Bone metastasis is common in patients with advanced breast, prostate, and lung cancers as these tumors have a remarkable ability to metastasize to bone. Two-thirds of patients with metastatic bone cancer experience severe pain which is usually described as dull in character, constant in presentation, and gradually increasing in intensity with time. Bone cancer pain is one of the most difficult of all persistent pains to control because the metastases are generally not limited to a single site and bone cancer pain is associated with unique pathophysiology. Nonsteroidal anti-inflammatory drugs (NSAIDs) and opioids are the most commonly used an- algesics, but are limited by significant adverse side effects, such as gastric bleeding and neuropsychiatric symptoms. APT102 is a proprietary, optimized human apyrase of the CD39 family. APT102 selectively scav- enges excess pro-inflammatory and algogenic ATP and pro-metastatic ADP to AMP, thereby attenuating vas- cular inflammation, preventing metastasis, and reducing pain. Ubiquitous CD73 further metabolizes AMP to adenosine, which has been shown to reduce neuropathic pain in humans. Hence, the analgesic effect of APT102 results both from the elimination of ATP and from the production of adenosine. In the proposed studies, we will evaluate the dose-response of APT102 in a model of osteolytic bone cancer pain. This model is driven by in- tra-tibial injections of syngeneic MRMT-1 rat mammary gland carcinoma cells and closely mirrors the human condition. We also will determine the potential side effects of APT102 in the rotarod and Functional Observa- tional Battery (FOB) assays in healthy rats. The long-term goal is to develop APT102 as a safe and effective analgesic therapy. Weekly or bi-weekly dosing will provide sustained pain relief for bone cancer pain patients without significant side effects or addiction.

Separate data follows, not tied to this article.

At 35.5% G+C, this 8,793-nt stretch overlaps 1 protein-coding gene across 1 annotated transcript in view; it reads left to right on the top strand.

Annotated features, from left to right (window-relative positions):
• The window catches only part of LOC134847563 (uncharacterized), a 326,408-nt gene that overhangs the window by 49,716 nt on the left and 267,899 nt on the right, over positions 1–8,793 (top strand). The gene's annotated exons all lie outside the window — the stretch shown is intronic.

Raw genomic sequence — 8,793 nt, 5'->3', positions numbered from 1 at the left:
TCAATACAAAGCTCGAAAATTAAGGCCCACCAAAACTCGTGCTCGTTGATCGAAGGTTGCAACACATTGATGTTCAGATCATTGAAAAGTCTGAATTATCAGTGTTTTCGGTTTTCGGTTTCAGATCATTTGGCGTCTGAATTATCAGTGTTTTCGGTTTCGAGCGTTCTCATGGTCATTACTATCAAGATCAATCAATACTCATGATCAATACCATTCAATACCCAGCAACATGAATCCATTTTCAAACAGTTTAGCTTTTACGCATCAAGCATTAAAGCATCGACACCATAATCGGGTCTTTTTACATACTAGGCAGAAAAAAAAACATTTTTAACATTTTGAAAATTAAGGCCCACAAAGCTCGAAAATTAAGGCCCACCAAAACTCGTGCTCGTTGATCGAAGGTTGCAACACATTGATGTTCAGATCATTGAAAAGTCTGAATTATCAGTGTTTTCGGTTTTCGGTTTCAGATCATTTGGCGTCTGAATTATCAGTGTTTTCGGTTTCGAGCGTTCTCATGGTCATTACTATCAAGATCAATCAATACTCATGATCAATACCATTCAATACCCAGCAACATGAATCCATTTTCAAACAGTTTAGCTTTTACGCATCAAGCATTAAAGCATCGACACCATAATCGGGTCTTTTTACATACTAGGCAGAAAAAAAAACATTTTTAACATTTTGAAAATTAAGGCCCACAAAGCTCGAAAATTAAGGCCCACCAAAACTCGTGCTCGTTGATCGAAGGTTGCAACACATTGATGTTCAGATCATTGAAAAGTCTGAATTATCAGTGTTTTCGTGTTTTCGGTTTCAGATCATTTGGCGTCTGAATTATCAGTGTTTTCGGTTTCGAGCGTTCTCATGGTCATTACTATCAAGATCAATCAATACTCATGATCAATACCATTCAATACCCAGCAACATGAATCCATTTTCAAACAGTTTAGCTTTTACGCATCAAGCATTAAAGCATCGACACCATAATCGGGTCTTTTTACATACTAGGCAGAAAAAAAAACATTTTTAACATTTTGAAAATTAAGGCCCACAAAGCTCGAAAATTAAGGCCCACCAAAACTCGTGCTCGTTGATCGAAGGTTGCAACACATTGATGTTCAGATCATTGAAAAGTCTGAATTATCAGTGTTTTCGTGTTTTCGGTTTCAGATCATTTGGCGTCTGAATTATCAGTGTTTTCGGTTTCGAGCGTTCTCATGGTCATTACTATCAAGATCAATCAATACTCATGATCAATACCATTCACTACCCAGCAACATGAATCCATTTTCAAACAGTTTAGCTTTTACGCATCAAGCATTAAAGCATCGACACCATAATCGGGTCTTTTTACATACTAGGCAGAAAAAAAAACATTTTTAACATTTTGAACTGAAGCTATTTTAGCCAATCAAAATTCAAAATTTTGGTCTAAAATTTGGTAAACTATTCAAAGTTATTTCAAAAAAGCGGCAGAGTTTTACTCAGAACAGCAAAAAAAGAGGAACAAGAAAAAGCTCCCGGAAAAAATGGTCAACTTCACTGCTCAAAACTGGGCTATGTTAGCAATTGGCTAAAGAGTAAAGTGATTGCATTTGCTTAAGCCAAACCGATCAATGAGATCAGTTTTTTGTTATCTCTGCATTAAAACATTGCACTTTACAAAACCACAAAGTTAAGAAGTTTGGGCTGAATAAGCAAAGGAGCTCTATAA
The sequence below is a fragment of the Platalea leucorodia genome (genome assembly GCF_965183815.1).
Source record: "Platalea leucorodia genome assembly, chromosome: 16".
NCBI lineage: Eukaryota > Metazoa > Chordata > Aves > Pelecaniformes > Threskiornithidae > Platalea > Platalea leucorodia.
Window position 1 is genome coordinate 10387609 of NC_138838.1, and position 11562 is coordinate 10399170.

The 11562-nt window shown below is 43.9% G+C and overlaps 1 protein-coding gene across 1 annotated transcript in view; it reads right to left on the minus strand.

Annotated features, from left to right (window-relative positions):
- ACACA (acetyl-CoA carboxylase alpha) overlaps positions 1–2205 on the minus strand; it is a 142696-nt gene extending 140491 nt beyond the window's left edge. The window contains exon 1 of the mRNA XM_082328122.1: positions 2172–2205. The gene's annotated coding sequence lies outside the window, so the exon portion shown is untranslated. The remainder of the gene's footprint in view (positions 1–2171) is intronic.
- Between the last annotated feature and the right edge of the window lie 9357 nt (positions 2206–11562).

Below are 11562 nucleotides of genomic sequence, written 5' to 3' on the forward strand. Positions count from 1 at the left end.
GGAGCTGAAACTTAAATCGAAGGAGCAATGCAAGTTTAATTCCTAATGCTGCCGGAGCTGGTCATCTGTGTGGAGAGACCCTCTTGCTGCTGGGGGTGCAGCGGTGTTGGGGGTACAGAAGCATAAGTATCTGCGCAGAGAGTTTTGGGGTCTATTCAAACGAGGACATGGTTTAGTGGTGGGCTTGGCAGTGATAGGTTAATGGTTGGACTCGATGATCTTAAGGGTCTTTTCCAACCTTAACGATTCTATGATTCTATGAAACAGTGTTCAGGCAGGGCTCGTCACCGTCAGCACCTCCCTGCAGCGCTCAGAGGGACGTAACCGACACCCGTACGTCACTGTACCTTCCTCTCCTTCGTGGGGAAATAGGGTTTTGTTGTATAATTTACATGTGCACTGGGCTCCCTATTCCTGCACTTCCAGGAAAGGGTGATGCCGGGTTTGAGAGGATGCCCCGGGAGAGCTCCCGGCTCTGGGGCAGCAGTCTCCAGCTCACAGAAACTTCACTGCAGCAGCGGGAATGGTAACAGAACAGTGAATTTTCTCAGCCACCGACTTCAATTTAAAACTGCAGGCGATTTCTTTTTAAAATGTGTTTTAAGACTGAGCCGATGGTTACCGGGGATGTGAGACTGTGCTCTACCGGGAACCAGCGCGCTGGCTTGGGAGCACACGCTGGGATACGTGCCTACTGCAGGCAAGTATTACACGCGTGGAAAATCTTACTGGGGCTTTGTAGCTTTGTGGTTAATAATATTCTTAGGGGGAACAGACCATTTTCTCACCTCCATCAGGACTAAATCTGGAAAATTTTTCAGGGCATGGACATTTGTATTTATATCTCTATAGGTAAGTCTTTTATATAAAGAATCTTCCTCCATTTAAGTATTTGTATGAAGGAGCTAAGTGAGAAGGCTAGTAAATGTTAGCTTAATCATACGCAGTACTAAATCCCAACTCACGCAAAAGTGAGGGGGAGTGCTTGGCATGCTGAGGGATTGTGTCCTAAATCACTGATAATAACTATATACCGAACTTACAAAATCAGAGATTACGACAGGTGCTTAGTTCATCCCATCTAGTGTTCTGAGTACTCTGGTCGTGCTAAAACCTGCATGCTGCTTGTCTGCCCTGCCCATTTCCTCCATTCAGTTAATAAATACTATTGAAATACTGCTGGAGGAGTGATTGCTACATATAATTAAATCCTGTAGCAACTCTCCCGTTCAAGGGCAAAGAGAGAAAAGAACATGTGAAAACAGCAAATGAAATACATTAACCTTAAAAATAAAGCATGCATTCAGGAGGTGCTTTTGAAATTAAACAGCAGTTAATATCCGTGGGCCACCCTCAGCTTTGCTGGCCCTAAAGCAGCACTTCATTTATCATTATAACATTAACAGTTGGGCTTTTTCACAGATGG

The analgesic effect of human apyrase results both from the elimination of ATP and from the production of adenosine. In the proposed studies, we will evaluate the dose-response of APT102, an optimized human apyrase, in a model of osteolytic bone cancer pain. The long-term goal is to develop APT102 as a safe and effective analgesic therapy for bone cancer pain patients without significant side effects or addiction.